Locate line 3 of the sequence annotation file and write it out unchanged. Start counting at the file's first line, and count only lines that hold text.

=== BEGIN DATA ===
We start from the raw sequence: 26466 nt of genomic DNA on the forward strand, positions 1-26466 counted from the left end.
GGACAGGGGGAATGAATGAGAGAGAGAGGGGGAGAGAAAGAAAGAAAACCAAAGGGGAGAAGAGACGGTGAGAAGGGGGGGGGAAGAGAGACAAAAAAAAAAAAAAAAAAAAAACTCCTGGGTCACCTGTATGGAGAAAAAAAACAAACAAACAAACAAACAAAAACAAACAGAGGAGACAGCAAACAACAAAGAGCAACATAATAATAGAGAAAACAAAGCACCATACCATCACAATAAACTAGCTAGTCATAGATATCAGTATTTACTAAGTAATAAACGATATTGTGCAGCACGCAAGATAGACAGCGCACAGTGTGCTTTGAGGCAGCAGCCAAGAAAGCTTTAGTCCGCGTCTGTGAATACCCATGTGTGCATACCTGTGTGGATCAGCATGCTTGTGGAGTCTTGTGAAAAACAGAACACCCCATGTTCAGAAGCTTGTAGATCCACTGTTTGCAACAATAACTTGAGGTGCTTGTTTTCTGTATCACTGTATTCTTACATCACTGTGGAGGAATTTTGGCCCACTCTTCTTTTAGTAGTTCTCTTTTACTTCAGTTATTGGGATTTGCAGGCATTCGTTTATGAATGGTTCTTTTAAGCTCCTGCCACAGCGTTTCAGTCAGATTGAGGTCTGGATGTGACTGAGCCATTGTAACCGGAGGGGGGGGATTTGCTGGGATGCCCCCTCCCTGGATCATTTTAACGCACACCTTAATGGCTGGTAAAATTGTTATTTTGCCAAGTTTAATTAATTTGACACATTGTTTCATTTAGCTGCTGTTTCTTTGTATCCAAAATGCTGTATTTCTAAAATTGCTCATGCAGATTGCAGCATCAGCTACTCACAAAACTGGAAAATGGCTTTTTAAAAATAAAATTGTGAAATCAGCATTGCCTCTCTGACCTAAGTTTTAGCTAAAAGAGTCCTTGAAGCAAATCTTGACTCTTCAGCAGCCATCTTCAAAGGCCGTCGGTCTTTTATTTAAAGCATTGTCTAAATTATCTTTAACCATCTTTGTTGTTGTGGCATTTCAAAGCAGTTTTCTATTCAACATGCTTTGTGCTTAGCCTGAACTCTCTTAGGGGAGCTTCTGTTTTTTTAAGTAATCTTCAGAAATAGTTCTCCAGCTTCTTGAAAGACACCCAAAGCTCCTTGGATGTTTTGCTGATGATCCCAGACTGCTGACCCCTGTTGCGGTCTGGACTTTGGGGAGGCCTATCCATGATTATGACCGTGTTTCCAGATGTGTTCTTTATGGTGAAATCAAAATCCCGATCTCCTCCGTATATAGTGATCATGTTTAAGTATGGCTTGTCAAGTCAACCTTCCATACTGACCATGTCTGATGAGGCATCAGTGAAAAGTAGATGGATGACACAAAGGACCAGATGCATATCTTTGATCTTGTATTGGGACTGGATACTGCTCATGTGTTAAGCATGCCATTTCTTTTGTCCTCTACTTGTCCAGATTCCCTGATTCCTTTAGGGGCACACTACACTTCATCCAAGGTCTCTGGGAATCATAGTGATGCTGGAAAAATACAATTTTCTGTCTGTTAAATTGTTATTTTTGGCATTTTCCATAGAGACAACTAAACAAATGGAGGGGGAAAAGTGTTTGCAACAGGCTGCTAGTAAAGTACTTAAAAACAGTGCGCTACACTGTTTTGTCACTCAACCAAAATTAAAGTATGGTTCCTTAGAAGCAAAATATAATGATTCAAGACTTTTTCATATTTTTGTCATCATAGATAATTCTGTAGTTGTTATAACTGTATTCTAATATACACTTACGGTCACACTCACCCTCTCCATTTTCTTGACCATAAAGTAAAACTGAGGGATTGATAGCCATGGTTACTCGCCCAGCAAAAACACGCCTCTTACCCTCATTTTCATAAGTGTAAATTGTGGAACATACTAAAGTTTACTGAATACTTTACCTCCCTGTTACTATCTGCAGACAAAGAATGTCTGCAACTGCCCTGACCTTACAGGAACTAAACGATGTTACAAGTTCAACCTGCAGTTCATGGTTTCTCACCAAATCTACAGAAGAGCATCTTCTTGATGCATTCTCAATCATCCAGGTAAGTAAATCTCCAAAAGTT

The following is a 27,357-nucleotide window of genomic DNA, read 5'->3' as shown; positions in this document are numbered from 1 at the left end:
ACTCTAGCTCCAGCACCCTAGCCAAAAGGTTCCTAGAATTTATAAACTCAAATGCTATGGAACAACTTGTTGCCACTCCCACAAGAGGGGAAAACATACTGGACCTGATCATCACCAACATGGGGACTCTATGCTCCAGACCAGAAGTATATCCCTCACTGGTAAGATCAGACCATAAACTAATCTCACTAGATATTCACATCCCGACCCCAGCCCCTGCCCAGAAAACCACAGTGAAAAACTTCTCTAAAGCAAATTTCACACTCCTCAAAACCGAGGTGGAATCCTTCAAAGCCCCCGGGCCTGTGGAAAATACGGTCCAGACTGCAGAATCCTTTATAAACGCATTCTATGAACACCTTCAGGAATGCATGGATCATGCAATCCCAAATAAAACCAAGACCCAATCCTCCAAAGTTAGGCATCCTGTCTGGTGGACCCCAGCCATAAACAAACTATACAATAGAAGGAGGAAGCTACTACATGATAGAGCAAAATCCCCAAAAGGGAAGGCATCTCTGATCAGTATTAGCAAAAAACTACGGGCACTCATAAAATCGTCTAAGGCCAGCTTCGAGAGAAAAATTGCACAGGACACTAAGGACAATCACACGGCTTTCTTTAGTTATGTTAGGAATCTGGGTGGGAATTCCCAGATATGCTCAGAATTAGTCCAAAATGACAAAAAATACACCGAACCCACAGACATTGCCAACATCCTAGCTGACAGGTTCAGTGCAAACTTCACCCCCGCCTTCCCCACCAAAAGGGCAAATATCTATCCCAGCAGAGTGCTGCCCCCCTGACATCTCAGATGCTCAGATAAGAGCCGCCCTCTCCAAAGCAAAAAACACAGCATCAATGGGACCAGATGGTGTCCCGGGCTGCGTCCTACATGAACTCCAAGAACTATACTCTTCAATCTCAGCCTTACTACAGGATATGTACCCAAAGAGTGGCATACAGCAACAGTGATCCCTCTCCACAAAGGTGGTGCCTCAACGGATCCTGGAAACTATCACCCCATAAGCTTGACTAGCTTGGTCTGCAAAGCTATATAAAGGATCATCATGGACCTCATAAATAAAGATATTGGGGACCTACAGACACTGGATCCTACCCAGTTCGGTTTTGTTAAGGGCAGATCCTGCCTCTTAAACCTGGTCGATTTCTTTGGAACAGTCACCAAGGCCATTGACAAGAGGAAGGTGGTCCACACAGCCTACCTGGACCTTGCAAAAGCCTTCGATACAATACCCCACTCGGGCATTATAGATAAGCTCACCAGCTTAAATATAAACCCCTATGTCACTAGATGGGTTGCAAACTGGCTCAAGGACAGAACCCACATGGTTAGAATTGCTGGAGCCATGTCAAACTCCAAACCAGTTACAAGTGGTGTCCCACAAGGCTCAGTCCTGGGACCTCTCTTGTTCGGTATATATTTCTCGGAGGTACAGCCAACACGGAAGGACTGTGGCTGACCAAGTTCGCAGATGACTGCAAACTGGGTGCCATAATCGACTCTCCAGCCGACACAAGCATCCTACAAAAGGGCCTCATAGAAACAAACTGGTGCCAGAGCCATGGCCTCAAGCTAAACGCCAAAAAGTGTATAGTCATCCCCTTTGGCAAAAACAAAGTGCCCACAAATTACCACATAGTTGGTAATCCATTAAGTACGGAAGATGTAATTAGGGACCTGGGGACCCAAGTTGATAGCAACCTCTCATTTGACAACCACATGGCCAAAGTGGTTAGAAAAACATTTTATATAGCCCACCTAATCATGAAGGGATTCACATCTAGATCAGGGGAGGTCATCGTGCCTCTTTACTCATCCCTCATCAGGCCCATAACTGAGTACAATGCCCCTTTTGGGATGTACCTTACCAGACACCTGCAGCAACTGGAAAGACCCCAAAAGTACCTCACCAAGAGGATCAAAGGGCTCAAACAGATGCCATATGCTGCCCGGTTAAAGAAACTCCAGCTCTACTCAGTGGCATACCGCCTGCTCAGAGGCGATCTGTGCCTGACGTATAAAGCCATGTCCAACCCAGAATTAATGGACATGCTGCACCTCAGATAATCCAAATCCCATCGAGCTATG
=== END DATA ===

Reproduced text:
The following is a 27,357-nucleotide window of genomic DNA, read 5'->3' as shown; positions in this document are numbered from 1 at the left end: